Swimming Pool Accidents

lounging around the pool for the swimming pool accident page for Heintz Y Becker, an injury law firm in Sarasota, Bradenton Florida

Swimming is a popular pastime. According to the Centers for Disease Control and Prevention (CDC), it’s the fourth most popular recreational activity in the U.S. and the most popular activity for kids and teens between the ages of 7 and 17.

Though fun, swimming can be dangerous. Besides drowning, there are a number of injuries that can occur in and around swimming pools. Not only can injuries happen in public and private pools, but portable pools, wave pools, and water parks as well.

If you or a loved one was injured at a swimming pool, you may be able to file a lawsuit for compensation for your injuries and damages. Whether your injury occurred at a private pool or a public one, you should schedule a free consultation with the swimming pool accident attorneys at Heintz & Becker.

Common Causes of Swimming Pool Accidents

Most swimming pool accidents are the property owner or managers fault, especially when they fail to maintain their pool to the standards required by Florida law. In some cases, the swimmer or their parent or guardian may be at fault. As a swimmer, not putting yourself at risk will make it easier to prove the property owner or manager is at fault.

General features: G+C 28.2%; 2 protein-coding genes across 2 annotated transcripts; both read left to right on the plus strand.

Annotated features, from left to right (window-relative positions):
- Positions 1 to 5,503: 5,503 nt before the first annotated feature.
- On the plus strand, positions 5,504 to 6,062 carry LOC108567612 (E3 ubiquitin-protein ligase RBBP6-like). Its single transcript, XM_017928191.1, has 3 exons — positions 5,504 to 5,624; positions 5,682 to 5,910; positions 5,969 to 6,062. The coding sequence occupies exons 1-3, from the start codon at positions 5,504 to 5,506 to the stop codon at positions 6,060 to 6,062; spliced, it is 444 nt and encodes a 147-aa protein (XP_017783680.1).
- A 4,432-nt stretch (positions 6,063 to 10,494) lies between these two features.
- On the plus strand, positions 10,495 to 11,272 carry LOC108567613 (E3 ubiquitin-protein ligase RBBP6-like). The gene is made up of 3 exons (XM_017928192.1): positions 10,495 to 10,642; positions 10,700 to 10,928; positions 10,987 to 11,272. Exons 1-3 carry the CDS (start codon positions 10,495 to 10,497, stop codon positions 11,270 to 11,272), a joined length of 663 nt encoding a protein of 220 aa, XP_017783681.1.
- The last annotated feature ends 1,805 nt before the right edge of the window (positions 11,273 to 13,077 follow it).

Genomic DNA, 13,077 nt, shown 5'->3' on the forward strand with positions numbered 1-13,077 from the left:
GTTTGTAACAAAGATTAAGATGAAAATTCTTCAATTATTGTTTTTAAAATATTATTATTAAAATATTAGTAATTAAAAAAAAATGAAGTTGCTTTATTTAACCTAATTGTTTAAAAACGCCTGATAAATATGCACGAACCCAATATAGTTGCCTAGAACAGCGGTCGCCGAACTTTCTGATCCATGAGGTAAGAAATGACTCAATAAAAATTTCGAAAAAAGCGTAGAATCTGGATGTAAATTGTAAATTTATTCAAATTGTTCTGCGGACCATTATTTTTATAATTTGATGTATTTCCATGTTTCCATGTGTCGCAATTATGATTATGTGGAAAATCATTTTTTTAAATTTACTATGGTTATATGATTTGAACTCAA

As attorneys, we often see swimming pool accidents occur as a result of:

  • Improper barriers. A fence or other barrier around a pool reduces the risk of accidental drowning, especially in children.
  • Poor swimming ability. If you don’t know how to swim, you probably shouldn’t be near a pool.
  • The location of the pool. This is mostly a problem in residential settings. If it’s easy for a child to get near a pool, they could fall in and drown.
  • Poor supervision. Inadequately trained lifeguards or pool attendants may not possess the skills to save a life. Even children using kiddie pools can drown in a few inches of water if they aren’t supervised.
  • Alcohol use. Alcohol affects your judgment and coordination. Many pools and water parks prohibit alcohol for this exact reason.
  • Poor pool maintenance. Things like cracked tile, broken glass, rickety decks, and improper use of pool chemicals could cause serious injuries and are up to the property owner or manager to maintain.
  • Defective products. Defective drains, slides, ladders, and diving boards can malfunction and hurt someone.

Swimming Pool Accident Statistics

Drowning is the most common swimming pool accident in the U.S. and is more common in children than adults.

According to the CDC, drowning is the number one cause of unintentional death in children ages 1 to 4. Children under 5 years old account for 76 percent of drownings every year.

The majority of drownings in children under 15 occurred in private or residential pools. Portable, or kiddie pools, are dangerous as well. Nine percent of pediatric deaths happened in portable pools.